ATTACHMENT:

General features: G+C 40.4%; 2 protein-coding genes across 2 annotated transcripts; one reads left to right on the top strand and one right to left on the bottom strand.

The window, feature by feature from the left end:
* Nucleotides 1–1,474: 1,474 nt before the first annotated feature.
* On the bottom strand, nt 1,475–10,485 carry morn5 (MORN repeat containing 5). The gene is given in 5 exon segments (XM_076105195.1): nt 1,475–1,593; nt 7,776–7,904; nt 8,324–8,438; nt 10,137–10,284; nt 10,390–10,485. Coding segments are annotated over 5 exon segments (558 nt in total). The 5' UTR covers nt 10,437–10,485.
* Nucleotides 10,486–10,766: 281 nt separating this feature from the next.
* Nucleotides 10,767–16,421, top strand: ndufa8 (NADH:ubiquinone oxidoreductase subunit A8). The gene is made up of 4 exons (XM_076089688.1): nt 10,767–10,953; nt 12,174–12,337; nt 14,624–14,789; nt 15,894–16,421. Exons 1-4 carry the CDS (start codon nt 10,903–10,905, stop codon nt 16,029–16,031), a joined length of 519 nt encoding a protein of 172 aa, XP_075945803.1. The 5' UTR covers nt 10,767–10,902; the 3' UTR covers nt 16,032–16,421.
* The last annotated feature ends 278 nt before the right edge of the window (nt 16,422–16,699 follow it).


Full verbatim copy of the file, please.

General features: G+C 40.4%; 2 protein-coding genes across 2 annotated transcripts; one reads left to right on the top strand and one right to left on the bottom strand.

The window, feature by feature from the left end:
* Nucleotides 1–1,474: 1,474 nt before the first annotated feature.
* On the bottom strand, nt 1,475–10,485 carry morn5 (MORN repeat containing 5). The gene is given in 5 exon segments (XM_076105195.1): nt 1,475–1,593; nt 7,776–7,904; nt 8,324–8,438; nt 10,137–10,284; nt 10,390–10,485. Coding segments are annotated over 5 exon segments (558 nt in total). The 5' UTR covers nt 10,437–10,485.
* Nucleotides 10,486–10,766: 281 nt separating this feature from the next.
* Nucleotides 10,767–16,421, top strand: ndufa8 (NADH:ubiquinone oxidoreductase subunit A8). The gene is made up of 4 exons (XM_076089688.1): nt 10,767–10,953; nt 12,174–12,337; nt 14,624–14,789; nt 15,894–16,421. Exons 1-4 carry the CDS (start codon nt 10,903–10,905, stop codon nt 16,029–16,031), a joined length of 519 nt encoding a protein of 172 aa, XP_075945803.1. The 5' UTR covers nt 10,767–10,902; the 3' UTR covers nt 16,032–16,421.
* The last annotated feature ends 278 nt before the right edge of the window (nt 16,422–16,699 follow it).